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Monday, July 20, 2009

Mathew Hayden Yet to Think about Retirement

Mathew Hayden is going though a rough patch of time on the field as he is struggling to get his from back, and, as such, there is huge speculation regarding his retirement. However, the Australian opener has said that he has not thought about his retirement yet. The batsmen scored only 47 runs in the first two tests against South Africa in the ongoing test series. Loosing both the matches, Australia has already lost the series and is now more concerned to avoid a likely whitewash by the visitors. Australia’s poor form coupled with Hayden’s own off-form has created huge pressure on the 37-year-old batsman to step down from international cricket.

Mathew Hayden failed to live up to the expectation in the test series in India, followed by another poor series against New Zealand at home. Even, his struggle has continued in the ongoing test series against South Africa. Many people in Australia want chance in the Australian team, having seen Australia’s decade-long dominance being faded away. However, Hayden is not sure about his future yet.

Cricinfo reported:

Hayden said he hadn’t thought about stepping down. “I’m not sure going after you lose a series, in the middle of the series, would be the right time to go,” he told AAP. “There’s absolutely no doubt about that. So I didn’t think about it for a minute.”

There are batsmen like Phillip Hughes, Chris Rogers and Michael Klinger who are continuously pushing to get into the Australian squad with their performance in domestic cricket in Australia. So, many people think that why Australian selectors are not giving enough chances to these talented batsmen at the expense of Hayden.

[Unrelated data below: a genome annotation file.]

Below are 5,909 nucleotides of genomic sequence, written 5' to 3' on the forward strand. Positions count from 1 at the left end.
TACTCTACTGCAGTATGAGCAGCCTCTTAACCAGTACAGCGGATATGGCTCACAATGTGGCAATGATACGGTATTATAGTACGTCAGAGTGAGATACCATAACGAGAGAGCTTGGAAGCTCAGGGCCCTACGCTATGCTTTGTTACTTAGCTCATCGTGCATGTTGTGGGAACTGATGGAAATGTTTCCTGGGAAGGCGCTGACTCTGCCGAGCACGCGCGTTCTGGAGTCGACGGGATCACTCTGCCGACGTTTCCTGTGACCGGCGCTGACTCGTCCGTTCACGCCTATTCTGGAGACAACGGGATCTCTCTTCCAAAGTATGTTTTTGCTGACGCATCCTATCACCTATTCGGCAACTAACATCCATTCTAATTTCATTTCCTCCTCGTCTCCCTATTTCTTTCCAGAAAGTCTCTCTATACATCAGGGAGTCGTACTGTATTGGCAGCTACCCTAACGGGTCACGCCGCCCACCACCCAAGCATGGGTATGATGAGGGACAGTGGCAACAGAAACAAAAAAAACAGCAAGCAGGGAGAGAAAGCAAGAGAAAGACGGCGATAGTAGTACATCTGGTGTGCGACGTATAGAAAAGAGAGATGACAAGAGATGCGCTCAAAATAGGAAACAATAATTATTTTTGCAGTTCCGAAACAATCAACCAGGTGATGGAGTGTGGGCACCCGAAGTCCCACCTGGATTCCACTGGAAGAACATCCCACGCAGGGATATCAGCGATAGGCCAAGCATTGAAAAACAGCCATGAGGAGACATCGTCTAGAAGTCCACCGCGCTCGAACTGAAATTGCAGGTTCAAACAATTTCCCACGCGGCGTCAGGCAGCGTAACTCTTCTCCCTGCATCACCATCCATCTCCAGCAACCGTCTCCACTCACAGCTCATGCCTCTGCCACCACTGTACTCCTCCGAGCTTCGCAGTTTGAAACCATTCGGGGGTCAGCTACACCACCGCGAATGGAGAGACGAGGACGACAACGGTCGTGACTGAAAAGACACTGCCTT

Well, I agree on the fact that good performers of the state level should be given chance to play at the international level in what would give them enough exposure too. Having said that, you can not get a replacement of Mathew Hayden overnight. The experience, vision and talent Hayden offers may not be expected from a state level player. You may ask that Hayden himself earned a national team call up by performing well in the state level. Yes, I agree with you, but he did not get the chance in one day. He came only when he could show that he possessed enough maturity to play with consistency at this level.

So, I think, Hayden should not retire now because Australia has not come to terms with the retirements of some great players like Glenn McGrath and Shane Warne yet. Rather, Cricket Australia may give him rest for a series so that he could get his form back and play a crucial role in the Ashes series this year. Opposition bowlers who suffered from his devastating batting know it very well what this ‘Giant Man’ can do in his day. There is no question about his greatness.

(This entry was originally pubslihed on Thursday, January 1st, 2009)

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